Drupal climbs the AWS Elastic Beanstalk
Drupal hosting on AWS Elastic Beanstalk
By Swen Mock
This article is intended to be a very basic step-by-step tutorial on how to set up Drupal within AWS Elastic Beanstalk, an Amazon Web Platform as a service (PaaS) solution. The article does not go into detail about long-term experiences of hosting or working with AWS Elastic Beanstalk and Drupal, maybe a future article will cover this interesting subject.
You will need an Amazon AWS Account to proceed with this tutorial, the account registration process should be self-explanatory enough, just follow the instructions.
I am a fan of bullet points and don't like running text in a tutorial, so, let's jump straight in:
STEP 1: Prepare your local workstation
- This step may differ depending on what local OS you have running, in my case it is OS X (10.6.8) so I will describe all necessary steps for this system. Don’t worry: you will find help easily in the official Amazon documentation
- Back to the road: Get and unzip the Elastic Beanstalk Command Line Tools, short ‘eb’ (you will need them anyway for the deployment process later on)
- Copy the unzipped files (folder) to a location of your choosing
- Add the eb location to your consoles path variable, e.g. by adding
export PATH=$PATH:<path to eb>to your .bash_profile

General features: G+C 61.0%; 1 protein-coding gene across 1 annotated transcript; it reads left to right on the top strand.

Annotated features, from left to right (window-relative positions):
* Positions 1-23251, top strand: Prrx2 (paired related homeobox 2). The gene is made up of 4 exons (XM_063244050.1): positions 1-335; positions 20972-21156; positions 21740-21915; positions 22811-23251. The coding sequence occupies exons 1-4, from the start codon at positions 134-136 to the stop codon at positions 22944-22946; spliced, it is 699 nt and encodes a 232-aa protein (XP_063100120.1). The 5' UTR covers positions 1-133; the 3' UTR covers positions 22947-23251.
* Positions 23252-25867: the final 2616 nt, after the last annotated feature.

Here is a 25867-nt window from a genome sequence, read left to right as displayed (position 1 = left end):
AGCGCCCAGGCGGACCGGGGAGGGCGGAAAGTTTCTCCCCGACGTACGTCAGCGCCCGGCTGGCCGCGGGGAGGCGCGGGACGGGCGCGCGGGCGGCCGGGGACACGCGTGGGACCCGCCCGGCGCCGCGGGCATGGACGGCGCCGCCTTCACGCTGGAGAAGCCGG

- At this point: Be sure you have the correct Python version installed already (2.7+ is required), I had to update mine (Note: Don't try Python 3.3+ on an Mac OS 10.6, it won't work, take Python 2.7 and everything is fine)
- You can check your Python version by typing:
STEP 1.1: Prepare Drupal to be deployed
- You will need GIT installed on your machine, if you don't have it yet, get it here!
- Get a current copy of Drupal from Drupal.org and unzip the files into a folder like ‘htdocs’
- Go to your new drupal folder, in my case this is ‘htdocs’, and initiate a git repository with the command:
- Next add all the drupal files to that repository by typing:
git add . -A
- Now make a initial commit:
git commit -m “Initial Commit”
- You should now have a master branch which is currently checked out
STEP 1.2: Initialize Elastic Beanstalk CLI & configure Beanstalk environment
- I summarized these steps, for details take a look at the official Documentation
- Within your local drupal folder - in my case ‘htdocs’ - use the command:
- You will be prompted to enter your AWS Access Key ID (NOTE: ‘Key ID’ and ‘Key’ are two different things). If you need to know how to get that, check 'Getting AWS security credentials'
- Next you will be asked to enter your AWS Secret Access Key .
- Then you will be asked to select your AWS Elastic Beanstalk service region, in my case this is ‘EU West (Ireland)’
- After selecting the region you can name your application, default will be the name of your folder; in my case the folder default name was ‘htdocs’ so I entered ‘drupal’ as a new, more fitting, application name
- Next you will be asked for the environment name of your application, default is ‘[name of application]-env’; I accepted ‘drupal-env’ for my test case
- As the next step you have to choose a fitting solution stack, that means which OS the target (hosting) machine has to run; I selected ‘64bit Amazon Linux running PHP 5.4’
- After that you have to select which environment type should be used, load-balanced or single-instance; because this is a test case for me, I selected ‘single-instance’